well as the terrorist threat in southern Israel. A ceasefire could only be
achieved on the ground through ensuring that there were no more rocket
attacks and arms smuggling. Confidence in mechanisms on the ground was
imperative. A political dialogue was the only way to achieve lasting peace,
based on a two-State solution.

RIYAD AL-MALIKI, Minister for Foreign Affairs of the Palestinian Authority,
said that adoption of the resolution had been delayed several days, despite
the deepening humanitarian crisis and heavy loss of lives of Palestinian
civilians. Some 700 Palestinians had been killed and close to 3,000 had
been wounded. Moreover, Israel had relentlessly pursued its goal of
ruthlessly destroying

Palestinian property and infrastructure, including schools and mosques.
Nevertheless, Israel must now end its war against the Palestinian people and
withdraw its forces from the Gaza Strip. It must also lift the closure of
borders and ensure humanitarian access to the people in need. Israel must
immediately implement the resolution, he said, adding that: "The violence
must cease so that [.] we can rebuild what the brutal Israeli war machine
had destroyed in Gaza."

Prince SAUD Al-FAISAL, Minister for Foreign Affairs of Saudi Arabia, said
today had raised the hope for a new era in the work of the Security Council.
It had assumed its responsibility to end the violence in Gaza. He hoped
that all parties would look at the text as an affirmation of the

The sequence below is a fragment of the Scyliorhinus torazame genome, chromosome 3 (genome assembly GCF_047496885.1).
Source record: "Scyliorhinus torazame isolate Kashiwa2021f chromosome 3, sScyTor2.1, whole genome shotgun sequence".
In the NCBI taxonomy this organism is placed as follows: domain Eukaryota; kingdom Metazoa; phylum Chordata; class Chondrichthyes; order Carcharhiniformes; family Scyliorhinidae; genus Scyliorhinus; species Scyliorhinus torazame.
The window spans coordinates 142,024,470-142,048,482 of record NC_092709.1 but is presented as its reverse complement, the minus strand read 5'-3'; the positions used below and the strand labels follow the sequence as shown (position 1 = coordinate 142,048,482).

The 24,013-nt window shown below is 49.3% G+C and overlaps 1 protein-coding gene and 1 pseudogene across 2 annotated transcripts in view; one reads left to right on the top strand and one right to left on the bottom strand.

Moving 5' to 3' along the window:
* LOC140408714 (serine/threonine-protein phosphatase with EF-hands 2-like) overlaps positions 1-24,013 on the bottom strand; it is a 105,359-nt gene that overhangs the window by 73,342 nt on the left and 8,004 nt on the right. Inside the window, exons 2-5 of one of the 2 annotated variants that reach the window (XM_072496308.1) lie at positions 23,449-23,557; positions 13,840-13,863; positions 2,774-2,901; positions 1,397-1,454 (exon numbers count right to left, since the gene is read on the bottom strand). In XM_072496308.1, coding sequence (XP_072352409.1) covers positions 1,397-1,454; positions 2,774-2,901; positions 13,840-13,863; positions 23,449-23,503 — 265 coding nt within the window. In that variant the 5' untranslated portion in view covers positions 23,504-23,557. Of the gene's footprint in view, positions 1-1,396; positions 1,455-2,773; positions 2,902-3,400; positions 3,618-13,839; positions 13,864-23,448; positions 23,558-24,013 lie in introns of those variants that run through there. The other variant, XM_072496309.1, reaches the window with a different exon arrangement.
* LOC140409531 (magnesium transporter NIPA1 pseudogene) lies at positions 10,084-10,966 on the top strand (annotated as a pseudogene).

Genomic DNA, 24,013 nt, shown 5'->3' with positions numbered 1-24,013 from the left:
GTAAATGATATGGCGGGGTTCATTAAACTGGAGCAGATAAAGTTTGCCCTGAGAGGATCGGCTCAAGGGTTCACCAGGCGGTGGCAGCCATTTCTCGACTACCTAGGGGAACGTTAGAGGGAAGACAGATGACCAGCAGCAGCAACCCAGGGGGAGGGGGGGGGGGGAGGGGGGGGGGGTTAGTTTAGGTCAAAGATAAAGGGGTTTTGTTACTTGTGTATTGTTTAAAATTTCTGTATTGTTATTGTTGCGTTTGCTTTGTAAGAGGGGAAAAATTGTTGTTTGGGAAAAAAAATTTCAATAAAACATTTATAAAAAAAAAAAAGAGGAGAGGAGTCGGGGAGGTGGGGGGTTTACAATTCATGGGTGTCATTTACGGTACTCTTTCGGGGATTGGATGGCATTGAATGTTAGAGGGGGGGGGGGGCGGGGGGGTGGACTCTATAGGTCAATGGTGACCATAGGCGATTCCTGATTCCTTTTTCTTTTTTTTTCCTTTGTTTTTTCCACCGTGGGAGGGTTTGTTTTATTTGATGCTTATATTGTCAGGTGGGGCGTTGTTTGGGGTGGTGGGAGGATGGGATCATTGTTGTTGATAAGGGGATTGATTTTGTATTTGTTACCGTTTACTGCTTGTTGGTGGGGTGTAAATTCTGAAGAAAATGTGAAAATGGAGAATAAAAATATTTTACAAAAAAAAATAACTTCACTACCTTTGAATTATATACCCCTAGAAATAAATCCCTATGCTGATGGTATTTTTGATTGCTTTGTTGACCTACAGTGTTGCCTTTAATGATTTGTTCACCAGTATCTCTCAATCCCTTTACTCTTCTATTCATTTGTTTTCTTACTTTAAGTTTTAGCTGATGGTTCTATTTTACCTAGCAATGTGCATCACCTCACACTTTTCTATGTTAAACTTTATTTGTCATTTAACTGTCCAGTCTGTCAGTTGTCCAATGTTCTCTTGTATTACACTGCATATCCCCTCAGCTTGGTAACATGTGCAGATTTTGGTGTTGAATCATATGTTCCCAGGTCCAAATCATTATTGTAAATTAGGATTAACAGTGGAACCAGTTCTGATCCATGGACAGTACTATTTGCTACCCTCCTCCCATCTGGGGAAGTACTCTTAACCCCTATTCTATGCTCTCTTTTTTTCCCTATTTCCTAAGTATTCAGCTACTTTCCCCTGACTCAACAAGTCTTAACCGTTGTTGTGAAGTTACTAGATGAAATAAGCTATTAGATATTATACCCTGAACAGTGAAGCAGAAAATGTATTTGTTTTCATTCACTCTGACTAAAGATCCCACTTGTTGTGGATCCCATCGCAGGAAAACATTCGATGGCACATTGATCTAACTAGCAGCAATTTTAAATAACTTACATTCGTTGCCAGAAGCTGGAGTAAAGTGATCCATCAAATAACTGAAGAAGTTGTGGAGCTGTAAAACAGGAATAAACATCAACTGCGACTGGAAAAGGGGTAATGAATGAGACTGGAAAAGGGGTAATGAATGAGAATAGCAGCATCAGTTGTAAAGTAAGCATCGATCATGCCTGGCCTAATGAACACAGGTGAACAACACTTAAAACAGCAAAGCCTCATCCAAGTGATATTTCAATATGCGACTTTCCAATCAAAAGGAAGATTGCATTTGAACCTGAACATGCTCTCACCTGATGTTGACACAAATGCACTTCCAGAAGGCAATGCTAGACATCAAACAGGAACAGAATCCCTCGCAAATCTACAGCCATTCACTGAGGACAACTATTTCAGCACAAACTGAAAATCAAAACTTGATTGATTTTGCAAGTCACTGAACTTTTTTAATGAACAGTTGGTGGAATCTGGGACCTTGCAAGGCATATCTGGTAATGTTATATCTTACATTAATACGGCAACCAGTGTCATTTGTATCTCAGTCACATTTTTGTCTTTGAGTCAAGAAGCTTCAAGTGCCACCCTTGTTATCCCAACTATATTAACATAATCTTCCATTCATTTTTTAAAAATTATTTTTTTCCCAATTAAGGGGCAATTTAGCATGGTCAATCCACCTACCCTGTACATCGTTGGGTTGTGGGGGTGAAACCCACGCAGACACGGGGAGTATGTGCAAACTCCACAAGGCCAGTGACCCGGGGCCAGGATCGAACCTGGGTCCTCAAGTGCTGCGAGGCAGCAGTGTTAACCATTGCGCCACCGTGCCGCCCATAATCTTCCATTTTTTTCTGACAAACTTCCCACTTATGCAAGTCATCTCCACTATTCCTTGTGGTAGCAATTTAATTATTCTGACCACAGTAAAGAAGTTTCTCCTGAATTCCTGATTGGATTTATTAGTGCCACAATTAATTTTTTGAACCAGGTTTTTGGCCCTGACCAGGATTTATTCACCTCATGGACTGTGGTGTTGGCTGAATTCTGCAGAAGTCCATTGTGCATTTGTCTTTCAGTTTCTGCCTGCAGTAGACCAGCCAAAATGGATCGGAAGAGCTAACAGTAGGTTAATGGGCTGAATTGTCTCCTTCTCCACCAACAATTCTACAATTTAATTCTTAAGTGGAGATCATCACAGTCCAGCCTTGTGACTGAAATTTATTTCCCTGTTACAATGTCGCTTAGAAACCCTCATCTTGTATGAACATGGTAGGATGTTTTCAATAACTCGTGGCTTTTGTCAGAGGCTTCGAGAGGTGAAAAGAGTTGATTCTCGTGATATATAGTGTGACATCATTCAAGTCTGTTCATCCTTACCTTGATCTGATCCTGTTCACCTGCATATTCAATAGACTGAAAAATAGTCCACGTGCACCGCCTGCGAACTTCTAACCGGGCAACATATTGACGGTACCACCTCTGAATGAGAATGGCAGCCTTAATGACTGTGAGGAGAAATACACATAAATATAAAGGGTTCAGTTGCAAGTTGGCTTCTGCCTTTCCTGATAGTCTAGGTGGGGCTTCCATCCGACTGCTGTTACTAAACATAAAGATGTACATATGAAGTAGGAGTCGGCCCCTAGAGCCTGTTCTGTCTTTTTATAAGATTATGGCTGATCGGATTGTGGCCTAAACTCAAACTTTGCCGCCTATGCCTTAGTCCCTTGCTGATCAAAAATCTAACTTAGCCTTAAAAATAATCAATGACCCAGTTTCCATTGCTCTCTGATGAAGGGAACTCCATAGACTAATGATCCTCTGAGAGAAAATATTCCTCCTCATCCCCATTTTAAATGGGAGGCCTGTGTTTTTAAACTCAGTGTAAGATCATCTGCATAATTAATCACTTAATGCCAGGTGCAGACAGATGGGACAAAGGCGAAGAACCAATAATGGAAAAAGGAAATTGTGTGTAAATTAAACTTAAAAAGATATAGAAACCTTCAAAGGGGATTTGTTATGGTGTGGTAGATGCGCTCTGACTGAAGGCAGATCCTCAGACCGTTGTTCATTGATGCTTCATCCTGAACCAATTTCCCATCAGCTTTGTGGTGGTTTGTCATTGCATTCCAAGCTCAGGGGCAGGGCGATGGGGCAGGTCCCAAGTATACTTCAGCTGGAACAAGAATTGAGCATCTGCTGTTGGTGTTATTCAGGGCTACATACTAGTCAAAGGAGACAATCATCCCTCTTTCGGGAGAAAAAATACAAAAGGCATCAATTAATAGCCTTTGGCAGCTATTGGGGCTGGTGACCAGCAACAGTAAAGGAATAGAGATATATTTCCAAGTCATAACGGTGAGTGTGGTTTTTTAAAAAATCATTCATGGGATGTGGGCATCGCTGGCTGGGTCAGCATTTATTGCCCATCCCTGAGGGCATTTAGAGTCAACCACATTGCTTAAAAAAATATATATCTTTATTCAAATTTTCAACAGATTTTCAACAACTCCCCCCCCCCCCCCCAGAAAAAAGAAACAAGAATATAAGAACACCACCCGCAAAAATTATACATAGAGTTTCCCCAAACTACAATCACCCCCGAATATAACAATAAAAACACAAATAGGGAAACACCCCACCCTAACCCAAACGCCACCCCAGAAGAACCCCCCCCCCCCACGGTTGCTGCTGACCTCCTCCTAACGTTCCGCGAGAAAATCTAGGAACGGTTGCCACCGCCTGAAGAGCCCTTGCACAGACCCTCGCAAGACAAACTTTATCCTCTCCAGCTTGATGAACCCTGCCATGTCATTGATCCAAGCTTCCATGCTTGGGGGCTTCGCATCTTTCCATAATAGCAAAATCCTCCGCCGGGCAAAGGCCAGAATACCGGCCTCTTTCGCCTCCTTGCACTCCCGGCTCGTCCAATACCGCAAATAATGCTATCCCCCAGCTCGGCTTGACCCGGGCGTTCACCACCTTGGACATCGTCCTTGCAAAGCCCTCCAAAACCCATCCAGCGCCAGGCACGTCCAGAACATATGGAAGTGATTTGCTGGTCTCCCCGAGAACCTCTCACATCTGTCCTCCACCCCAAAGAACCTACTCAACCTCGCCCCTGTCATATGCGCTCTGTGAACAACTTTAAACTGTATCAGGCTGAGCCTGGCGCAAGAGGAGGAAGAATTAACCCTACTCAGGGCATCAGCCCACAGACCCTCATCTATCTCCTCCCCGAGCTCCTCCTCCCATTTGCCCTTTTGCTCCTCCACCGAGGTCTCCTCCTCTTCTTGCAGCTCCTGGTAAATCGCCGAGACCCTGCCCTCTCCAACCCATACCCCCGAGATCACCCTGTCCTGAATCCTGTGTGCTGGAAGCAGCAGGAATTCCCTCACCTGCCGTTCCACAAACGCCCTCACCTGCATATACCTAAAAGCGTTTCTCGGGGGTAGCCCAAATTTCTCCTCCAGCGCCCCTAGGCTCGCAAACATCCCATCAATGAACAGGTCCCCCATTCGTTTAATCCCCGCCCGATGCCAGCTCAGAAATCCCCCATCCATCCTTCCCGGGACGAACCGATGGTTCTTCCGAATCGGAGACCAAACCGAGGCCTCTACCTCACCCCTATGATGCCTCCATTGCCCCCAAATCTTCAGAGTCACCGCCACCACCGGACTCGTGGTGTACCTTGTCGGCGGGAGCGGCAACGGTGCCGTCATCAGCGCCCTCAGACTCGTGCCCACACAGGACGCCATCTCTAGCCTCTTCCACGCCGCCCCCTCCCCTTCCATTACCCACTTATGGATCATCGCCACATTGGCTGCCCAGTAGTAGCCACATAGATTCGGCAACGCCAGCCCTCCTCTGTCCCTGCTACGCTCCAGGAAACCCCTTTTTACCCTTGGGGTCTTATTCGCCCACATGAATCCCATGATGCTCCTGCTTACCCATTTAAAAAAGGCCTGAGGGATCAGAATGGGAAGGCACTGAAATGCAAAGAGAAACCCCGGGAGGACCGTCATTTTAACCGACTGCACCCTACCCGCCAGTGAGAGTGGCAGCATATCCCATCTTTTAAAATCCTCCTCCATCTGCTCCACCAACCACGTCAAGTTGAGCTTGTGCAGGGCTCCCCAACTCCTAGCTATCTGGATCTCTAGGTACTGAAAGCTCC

Organization's mandate to ensure international peace and security and
alleviate human suffering. Indeed, the text should be seen as a model for
addressing future crises.

He went on to say that the real joy was not in what had been achieved in New
York, but what would be achieved in Gaza, where he hoped that many lives
would now be saved. Adoption of the resolution would show that the Council
worked for the well-being of all people and was not a tool to be manipulated
by States. At the same time, that joy was tempered by the loss of so many
lives during the negotiating process. It was said that success always had a
price, but in this case, that price might have been too high. Still, he
hoped that the resolution would bring an immediate end to the current
conflict and serve as a basis to move forward with peace in the Middle East.

AHMED ABOUL GHEIT, Minister for Foreign Affairs of Egypt, said President
Mubarak had, in the presence of President Sarkozy of France, tabled a road
map to settle the situation in Gaza. The adopted resolution welcomed that
initiative. President Mubarak welcomed the resolution as a crucial support
for the Egyptian efforts. The Arab people hoped the Council would see to
the immediate implementation of the resolution. Egypt would spare no
efforts, together with the Palestinians, to restore calm and provide an
atmosphere conducive to negotiations towards establishment of a Palestinian
State, with East Jerusalem as its capital. He stressed that all
Palestinians were part of one fabric and had one just cause. Egypt would
make every effort to bridge the gap between them.

GABRIELA SHALEV ( Israel) said that Israel, when in left Gaza in 2005, had
hoped it would never have to return. However, after eight years of
continuous rocket attacks by the Hamas terrorist organization, Hamas'
refusal to extend the period of calm, and its smuggling of weapons during
that period, had left Israel with no choice but to act in self-defence.
Responsibility for the current hostilities lay squarely with Hamas. The
international community must focus its attention on the cessation of Hamas'
terrorist activities. Any arrangement must be fully respected and secured,
including the total cessation of rocket fire and smuggling, in order to be
durable and to allow the possibility of lasting peace.